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Windows 7: External hard drives making clicking noise

19 Jan 2016   #21
Layback Bear

Windows 7 Pro. 64/SP-1
 
 

Sounds like the arm or disc in the hard drive wasn't able to keep up with the data stream speed of USB 3.0 but was happy with the data stream speed of USB 2.0.


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19 Jan 2016   #22
Clairvaux

Windows 7 Home Premium 64-bit (OEM)
 
 

Quote   Quote: Originally Posted by Layback Bear View Post
Sounds like the arm or disc in the hard drive wasn't able to keep up with the data stream speed of USB 3.0 but was happy with the data stream speed of USB 2.0.
I don't think that's the problem, because USB 3.0 is supposed to be compatible with USB 2.0. However, several cable specialist sites warn that external disks without their own power supply may fall short of power if connected to a USB 3.0 cable > 2 m.
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19 Jan 2016   #23
Layback Bear

Windows 7 Pro. 64/SP-1
 
 

I didn't think anybody would try a hard drive on a usb port without it's own power supply.

Hard drives need 12VDC to operate the disc spinning and the arm movement properly and usb ports only have 5VDC.
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19 Jan 2016   #24
Lady Fitzgerald

Win 7 Ultimate 64 bit
 
 

3.5" HDDs would not be able to be self powered off a USB port of any kind since the drives do need 12v and USB only provides 5v. 3.5" HDDs have to use an externally powered (usually from a 120v brick or wall wart) dock or enclosure.

However, 2.5" HDDs run on 5V. In ideal situations (which rarely happens), USB 2.0 barely provides enough power to run a 5400 rpm HDD, which is why USB 2.0 powered enclosures and docks use a cable with an extra connector to steal additional power from a second USB port. Even though the standard for USB 3.0 calls for enough power to easily run a 7200 rpm 2.5" HDD but, in real life, many notebooks and laptops do not provide enough power to each port to run the faster HDDs. On my notebooks, I had to find USB 3.0 cables with the extra power connector (that was a challenge, btw) to reliably power my 2.5" docks and enclosures when running 2.5" 7200 rpm WD Blacks with my notebooks.

Adding to those limitations, longer USB cables experience more voltage drop due to the higher resistance of the tiny wires in the cables. That can cause the voltage delivered to drop low enough to keep a drive from operating properly, even if there was enough power available to begin with.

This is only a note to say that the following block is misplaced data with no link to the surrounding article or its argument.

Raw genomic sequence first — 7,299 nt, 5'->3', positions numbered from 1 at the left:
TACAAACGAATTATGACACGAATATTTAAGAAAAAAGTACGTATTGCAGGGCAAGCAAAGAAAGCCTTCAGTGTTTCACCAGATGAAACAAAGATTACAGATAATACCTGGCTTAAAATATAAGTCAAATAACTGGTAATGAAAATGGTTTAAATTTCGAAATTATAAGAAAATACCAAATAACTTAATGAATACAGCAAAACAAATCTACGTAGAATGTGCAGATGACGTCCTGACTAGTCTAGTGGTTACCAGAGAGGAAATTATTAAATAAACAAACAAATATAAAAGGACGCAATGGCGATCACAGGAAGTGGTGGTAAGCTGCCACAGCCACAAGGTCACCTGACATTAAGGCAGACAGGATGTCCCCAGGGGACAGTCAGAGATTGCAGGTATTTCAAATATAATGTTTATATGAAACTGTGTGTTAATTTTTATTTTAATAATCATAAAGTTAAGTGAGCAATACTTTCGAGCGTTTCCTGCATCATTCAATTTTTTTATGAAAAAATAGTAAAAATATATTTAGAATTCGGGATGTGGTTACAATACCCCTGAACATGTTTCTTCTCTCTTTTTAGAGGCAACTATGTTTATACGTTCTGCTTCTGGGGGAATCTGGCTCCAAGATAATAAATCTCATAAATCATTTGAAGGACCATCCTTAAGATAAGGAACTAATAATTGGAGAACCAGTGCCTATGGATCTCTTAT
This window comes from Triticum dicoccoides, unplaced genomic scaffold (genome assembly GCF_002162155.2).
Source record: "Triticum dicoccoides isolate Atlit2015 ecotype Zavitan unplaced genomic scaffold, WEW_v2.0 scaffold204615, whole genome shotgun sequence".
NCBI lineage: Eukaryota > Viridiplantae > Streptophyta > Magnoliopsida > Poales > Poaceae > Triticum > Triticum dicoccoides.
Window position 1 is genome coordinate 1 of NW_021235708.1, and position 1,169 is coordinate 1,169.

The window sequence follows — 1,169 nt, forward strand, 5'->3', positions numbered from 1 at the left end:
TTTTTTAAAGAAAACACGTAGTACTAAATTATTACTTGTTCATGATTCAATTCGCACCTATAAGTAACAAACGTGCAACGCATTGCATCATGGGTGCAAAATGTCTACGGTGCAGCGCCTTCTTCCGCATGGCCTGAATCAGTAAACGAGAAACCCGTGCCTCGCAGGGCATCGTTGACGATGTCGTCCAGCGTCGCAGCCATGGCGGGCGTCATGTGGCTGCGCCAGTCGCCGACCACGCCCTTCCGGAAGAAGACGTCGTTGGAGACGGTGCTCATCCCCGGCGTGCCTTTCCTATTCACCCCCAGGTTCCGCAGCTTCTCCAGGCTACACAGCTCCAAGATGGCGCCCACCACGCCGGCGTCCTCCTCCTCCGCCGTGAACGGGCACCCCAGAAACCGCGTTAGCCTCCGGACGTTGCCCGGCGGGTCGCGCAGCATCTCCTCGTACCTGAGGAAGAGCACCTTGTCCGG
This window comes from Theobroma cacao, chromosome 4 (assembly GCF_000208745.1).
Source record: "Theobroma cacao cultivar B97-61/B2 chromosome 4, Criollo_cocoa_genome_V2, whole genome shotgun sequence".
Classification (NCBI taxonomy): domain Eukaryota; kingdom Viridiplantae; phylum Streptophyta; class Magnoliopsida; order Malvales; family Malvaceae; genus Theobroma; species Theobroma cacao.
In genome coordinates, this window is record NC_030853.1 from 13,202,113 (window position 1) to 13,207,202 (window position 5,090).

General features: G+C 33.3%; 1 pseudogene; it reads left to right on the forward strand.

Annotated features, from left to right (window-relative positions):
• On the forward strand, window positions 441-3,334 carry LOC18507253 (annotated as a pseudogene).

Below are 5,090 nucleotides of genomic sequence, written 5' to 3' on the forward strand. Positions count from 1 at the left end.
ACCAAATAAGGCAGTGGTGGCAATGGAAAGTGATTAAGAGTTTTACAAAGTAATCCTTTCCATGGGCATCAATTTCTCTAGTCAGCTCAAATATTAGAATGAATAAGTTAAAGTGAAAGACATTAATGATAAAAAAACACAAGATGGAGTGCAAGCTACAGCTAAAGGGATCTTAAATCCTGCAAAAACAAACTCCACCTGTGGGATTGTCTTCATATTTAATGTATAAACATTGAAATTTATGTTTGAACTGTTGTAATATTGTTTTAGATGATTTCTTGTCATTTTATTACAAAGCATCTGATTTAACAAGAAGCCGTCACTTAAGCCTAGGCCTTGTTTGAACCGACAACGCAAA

Keep in mind the speed and power standards for USB are given as a maximum. As long as the speed and available power of a USB device, cable, or port is higher than the maximum for USB 2.0 (and has the correct pin out), it meets USB 3.0 standards.
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19 Jan 2016   #25
Clairvaux

Windows 7 Home Premium 64-bit (OEM)
 
 

My external hard disks are 2,5", and they work straight off the USB 2.0 cable, without an extra power supply or an extra USB port. I do have cables which tap a second USB port for added power, but I don't use them because my disks don't ask for it -- and they would take a jolly good beating if they ever did.

I believe in educating hard disks the hard way. Don't let them get the better of you. Feed them as little power as possible. That'll teach them a lesson.
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19 Jan 2016   #26
Lady Fitzgerald

Win 7 Ultimate 64 bit
 
 

Quote   Quote: Originally Posted by Clairvaux View Post
...I believe in educating hard disks the hard way. Don't let them get the better of you. Feed them as little power as possible. That'll teach them a lesson.
I guess that's where I messed up; I baby mine.
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19 Jan 2016   #27
Layback Bear

Windows 7 Pro. 64/SP-1
 
 

Undervolting electronics can also cause damage. Give you drive what it wants so it quiets ticking.
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19 Jan 2016   #28
Clairvaux

Windows 7 Home Premium 64-bit (OEM)
 
 

It doesn't tick...
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 External hard drives making clicking noise




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